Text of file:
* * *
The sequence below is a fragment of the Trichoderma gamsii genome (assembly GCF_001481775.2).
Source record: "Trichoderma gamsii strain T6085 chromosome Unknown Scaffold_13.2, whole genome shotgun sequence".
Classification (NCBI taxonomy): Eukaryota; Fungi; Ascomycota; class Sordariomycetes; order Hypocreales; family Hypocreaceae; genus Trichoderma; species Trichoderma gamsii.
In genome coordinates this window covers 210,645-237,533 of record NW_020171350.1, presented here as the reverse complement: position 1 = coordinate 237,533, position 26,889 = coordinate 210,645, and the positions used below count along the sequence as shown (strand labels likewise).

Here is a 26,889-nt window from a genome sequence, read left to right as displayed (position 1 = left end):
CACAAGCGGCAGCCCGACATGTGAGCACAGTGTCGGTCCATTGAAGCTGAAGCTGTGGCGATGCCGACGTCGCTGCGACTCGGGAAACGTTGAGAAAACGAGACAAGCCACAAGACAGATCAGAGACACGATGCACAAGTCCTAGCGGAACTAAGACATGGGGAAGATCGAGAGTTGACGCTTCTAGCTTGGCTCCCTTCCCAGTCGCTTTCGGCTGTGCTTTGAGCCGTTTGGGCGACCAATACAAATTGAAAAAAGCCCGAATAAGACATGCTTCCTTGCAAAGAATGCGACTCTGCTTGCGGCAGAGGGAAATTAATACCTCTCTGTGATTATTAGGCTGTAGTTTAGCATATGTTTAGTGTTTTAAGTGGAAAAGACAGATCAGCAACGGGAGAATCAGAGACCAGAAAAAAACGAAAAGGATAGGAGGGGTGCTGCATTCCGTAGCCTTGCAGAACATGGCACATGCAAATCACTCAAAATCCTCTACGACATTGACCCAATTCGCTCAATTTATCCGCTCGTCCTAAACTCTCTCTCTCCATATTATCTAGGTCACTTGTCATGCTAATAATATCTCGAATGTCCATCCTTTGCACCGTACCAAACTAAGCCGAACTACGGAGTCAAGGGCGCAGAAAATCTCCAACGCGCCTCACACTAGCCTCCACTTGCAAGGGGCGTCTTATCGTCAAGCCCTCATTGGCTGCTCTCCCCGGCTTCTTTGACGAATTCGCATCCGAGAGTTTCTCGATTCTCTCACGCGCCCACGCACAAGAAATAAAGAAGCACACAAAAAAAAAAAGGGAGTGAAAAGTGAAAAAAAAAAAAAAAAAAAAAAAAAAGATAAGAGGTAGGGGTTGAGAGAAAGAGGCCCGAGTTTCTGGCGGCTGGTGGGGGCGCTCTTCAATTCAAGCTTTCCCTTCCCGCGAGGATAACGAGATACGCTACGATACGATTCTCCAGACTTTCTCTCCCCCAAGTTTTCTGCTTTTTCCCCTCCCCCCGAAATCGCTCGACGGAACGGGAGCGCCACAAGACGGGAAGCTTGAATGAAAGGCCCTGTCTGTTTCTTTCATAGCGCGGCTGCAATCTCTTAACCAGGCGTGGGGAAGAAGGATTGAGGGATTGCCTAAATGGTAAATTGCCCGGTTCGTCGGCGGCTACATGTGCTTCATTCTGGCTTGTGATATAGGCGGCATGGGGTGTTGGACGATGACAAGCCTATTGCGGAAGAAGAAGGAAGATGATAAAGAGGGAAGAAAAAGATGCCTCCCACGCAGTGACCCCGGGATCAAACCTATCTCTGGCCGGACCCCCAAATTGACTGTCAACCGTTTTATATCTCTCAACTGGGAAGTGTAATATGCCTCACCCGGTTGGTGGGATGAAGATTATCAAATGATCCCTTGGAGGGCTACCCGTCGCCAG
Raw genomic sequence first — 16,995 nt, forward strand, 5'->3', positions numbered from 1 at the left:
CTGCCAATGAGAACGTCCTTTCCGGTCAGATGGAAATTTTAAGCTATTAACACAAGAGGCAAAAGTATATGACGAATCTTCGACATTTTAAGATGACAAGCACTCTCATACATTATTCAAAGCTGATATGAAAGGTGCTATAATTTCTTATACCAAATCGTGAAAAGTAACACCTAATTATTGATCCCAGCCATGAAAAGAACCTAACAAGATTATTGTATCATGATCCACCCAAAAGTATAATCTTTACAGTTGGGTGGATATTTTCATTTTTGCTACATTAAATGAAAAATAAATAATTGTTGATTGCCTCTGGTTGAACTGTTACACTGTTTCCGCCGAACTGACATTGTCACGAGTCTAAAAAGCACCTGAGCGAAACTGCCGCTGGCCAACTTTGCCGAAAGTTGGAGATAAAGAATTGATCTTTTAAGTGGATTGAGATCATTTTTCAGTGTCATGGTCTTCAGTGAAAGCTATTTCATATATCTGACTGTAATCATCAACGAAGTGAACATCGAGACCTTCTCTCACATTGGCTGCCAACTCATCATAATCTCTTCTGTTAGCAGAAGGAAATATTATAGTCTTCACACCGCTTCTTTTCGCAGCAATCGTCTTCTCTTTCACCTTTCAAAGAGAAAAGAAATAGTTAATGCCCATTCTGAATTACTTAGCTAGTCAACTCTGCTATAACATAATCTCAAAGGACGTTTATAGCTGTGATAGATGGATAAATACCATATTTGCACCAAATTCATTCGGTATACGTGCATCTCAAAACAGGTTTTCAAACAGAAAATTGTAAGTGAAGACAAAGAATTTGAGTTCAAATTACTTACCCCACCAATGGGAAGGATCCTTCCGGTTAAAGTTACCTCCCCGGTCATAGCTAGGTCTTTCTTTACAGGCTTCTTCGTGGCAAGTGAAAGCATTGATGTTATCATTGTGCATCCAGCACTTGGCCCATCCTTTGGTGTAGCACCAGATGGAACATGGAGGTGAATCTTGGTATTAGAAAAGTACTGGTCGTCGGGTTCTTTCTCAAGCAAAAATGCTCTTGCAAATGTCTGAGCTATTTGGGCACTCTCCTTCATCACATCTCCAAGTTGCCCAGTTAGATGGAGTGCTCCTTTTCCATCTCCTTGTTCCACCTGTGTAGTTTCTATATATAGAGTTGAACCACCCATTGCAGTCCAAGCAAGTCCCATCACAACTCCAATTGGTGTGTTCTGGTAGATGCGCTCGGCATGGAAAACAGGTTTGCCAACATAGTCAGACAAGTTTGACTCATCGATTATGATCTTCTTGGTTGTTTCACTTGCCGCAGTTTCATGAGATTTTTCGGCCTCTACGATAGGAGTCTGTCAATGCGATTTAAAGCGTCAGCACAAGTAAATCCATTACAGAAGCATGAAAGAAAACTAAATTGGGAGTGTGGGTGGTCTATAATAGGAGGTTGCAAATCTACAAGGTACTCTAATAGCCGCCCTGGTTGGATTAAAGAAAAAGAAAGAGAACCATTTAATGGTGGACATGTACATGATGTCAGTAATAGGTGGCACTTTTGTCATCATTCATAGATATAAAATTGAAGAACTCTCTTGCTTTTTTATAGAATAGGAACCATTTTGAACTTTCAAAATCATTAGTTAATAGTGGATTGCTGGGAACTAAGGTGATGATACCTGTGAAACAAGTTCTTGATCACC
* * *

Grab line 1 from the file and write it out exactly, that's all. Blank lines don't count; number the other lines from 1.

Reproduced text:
The sequence below is a fragment of the Trichoderma gamsii genome (assembly GCF_001481775.2).